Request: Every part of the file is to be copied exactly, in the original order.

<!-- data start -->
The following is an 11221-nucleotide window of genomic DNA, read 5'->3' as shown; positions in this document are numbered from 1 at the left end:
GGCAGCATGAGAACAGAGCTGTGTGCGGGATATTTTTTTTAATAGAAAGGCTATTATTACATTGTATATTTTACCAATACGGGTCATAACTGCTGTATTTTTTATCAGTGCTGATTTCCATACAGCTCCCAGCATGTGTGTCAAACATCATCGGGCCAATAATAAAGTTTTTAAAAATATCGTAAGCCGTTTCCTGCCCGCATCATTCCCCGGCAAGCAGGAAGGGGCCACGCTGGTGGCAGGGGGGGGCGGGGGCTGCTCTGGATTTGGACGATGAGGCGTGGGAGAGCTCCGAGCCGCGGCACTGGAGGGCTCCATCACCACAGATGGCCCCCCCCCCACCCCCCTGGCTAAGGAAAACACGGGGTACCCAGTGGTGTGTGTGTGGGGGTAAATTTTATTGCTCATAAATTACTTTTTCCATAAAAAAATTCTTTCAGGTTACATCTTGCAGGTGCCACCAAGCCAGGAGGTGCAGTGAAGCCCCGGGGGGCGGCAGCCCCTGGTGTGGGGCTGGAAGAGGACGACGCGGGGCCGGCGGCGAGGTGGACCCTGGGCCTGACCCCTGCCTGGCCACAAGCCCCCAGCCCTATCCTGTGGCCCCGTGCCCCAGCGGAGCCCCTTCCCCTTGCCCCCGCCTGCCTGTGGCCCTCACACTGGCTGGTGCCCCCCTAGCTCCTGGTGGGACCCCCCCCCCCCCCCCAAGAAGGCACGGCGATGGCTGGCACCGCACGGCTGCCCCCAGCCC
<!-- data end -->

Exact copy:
The following is an 11221-nucleotide window of genomic DNA, read 5'->3' as shown; positions in this document are numbered from 1 at the left end:
GGCAGCATGAGAACAGAGCTGTGTGCGGGATATTTTTTTTAATAGAAAGGCTATTATTACATTGTATATTTTACCAATACGGGTCATAACTGCTGTATTTTTTATCAGTGCTGATTTCCATACAGCTCCCAGCATGTGTGTCAAACATCATCGGGCCAATAATAAAGTTTTTAAAAATATCGTAAGCCGTTTCCTGCCCGCATCATTCCCCGGCAAGCAGGAAGGGGCCACGCTGGTGGCAGGGGGGGGCGGGGGCTGCTCTGGATTTGGACGATGAGGCGTGGGAGAGCTCCGAGCCGCGGCACTGGAGGGCTCCATCACCACAGATGGCCCCCCCCCCACCCCCCTGGCTAAGGAAAACACGGGGTACCCAGTGGTGTGTGTGTGGGGGTAAATTTTATTGCTCATAAATTACTTTTTCCATAAAAAAATTCTTTCAGGTTACATCTTGCAGGTGCCACCAAGCCAGGAGGTGCAGTGAAGCCCCGGGGGGCGGCAGCCCCTGGTGTGGGGCTGGAAGAGGACGACGCGGGGCCGGCGGCGAGGTGGACCCTGGGCCTGACCCCTGCCTGGCCACAAGCCCCCAGCCCTATCCTGTGGCCCCGTGCCCCAGCGGAGCCCCTTCCCCTTGCCCCCGCCTGCCTGTGGCCCTCACACTGGCTGGTGCCCCCCTAGCTCCTGGTGGGACCCCCCCCCCCCCCCCAAGAAGGCACGGCGATGGCTGGCACCGCACGGCTGCCCCCAGCCC